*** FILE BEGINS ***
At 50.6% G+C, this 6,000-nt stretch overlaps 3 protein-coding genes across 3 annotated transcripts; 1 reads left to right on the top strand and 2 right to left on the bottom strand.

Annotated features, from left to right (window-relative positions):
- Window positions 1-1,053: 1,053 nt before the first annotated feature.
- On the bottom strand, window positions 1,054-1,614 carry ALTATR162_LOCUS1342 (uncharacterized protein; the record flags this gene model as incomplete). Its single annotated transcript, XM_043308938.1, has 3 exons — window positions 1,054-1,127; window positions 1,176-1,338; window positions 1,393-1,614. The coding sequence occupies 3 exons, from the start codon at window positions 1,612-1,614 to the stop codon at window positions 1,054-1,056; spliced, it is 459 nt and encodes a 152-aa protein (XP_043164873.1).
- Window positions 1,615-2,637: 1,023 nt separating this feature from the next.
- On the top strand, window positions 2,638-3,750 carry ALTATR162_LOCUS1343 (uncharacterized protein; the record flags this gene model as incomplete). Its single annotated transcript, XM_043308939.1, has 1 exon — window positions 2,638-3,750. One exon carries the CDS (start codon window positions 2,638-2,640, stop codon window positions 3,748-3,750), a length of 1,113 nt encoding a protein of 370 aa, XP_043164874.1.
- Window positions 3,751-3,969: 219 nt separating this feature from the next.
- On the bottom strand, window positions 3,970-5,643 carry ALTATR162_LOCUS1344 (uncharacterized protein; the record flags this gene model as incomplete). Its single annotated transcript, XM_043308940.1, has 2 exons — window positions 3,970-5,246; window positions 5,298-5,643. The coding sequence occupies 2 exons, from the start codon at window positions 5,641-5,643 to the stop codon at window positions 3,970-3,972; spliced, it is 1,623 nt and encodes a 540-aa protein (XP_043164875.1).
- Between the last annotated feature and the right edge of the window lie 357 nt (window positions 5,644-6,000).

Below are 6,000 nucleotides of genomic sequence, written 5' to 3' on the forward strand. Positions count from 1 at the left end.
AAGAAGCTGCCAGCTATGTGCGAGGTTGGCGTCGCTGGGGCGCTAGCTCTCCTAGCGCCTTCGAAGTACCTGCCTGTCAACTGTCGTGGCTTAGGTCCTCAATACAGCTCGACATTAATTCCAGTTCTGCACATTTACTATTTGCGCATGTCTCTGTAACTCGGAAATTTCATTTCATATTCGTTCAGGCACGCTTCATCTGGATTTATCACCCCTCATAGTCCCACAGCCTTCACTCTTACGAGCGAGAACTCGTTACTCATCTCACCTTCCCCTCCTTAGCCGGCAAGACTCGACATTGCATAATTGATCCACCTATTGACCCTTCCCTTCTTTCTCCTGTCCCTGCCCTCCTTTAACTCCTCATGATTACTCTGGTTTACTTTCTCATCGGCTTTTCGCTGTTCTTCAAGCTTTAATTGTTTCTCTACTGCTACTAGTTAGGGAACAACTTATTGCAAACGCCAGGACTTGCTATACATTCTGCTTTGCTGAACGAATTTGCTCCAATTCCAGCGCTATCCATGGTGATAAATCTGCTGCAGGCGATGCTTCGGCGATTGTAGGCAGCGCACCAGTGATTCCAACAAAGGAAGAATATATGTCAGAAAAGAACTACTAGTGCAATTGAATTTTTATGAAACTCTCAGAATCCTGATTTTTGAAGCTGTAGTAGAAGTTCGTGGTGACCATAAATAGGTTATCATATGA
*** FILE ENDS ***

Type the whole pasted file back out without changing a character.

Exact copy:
At 50.6% G+C, this 6,000-nt stretch overlaps 3 protein-coding genes across 3 annotated transcripts; 1 reads left to right on the top strand and 2 right to left on the bottom strand.

Annotated features, from left to right (window-relative positions):
- Window positions 1-1,053: 1,053 nt before the first annotated feature.
- On the bottom strand, window positions 1,054-1,614 carry ALTATR162_LOCUS1342 (uncharacterized protein; the record flags this gene model as incomplete). Its single annotated transcript, XM_043308938.1, has 3 exons — window positions 1,054-1,127; window positions 1,176-1,338; window positions 1,393-1,614. The coding sequence occupies 3 exons, from the start codon at window positions 1,612-1,614 to the stop codon at window positions 1,054-1,056; spliced, it is 459 nt and encodes a 152-aa protein (XP_043164873.1).
- Window positions 1,615-2,637: 1,023 nt separating this feature from the next.
- On the top strand, window positions 2,638-3,750 carry ALTATR162_LOCUS1343 (uncharacterized protein; the record flags this gene model as incomplete). Its single annotated transcript, XM_043308939.1, has 1 exon — window positions 2,638-3,750. One exon carries the CDS (start codon window positions 2,638-2,640, stop codon window positions 3,748-3,750), a length of 1,113 nt encoding a protein of 370 aa, XP_043164874.1.
- Window positions 3,751-3,969: 219 nt separating this feature from the next.
- On the bottom strand, window positions 3,970-5,643 carry ALTATR162_LOCUS1344 (uncharacterized protein; the record flags this gene model as incomplete). Its single annotated transcript, XM_043308940.1, has 2 exons — window positions 3,970-5,246; window positions 5,298-5,643. The coding sequence occupies 2 exons, from the start codon at window positions 5,641-5,643 to the stop codon at window positions 3,970-3,972; spliced, it is 1,623 nt and encodes a 540-aa protein (XP_043164875.1).
- Between the last annotated feature and the right edge of the window lie 357 nt (window positions 5,644-6,000).

Below are 6,000 nucleotides of genomic sequence, written 5' to 3' on the forward strand. Positions count from 1 at the left end.
AAGAAGCTGCCAGCTATGTGCGAGGTTGGCGTCGCTGGGGCGCTAGCTCTCCTAGCGCCTTCGAAGTACCTGCCTGTCAACTGTCGTGGCTTAGGTCCTCAATACAGCTCGACATTAATTCCAGTTCTGCACATTTACTATTTGCGCATGTCTCTGTAACTCGGAAATTTCATTTCATATTCGTTCAGGCACGCTTCATCTGGATTTATCACCCCTCATAGTCCCACAGCCTTCACTCTTACGAGCGAGAACTCGTTACTCATCTCACCTTCCCCTCCTTAGCCGGCAAGACTCGACATTGCATAATTGATCCACCTATTGACCCTTCCCTTCTTTCTCCTGTCCCTGCCCTCCTTTAACTCCTCATGATTACTCTGGTTTACTTTCTCATCGGCTTTTCGCTGTTCTTCAAGCTTTAATTGTTTCTCTACTGCTACTAGTTAGGGAACAACTTATTGCAAACGCCAGGACTTGCTATACATTCTGCTTTGCTGAACGAATTTGCTCCAATTCCAGCGCTATCCATGGTGATAAATCTGCTGCAGGCGATGCTTCGGCGATTGTAGGCAGCGCACCAGTGATTCCAACAAAGGAAGAATATATGTCAGAAAAGAACTACTAGTGCAATTGAATTTTTATGAAACTCTCAGAATCCTGATTTTTGAAGCTGTAGTAGAAGTTCGTGGTGACCATAAATAGGTTATCATATGA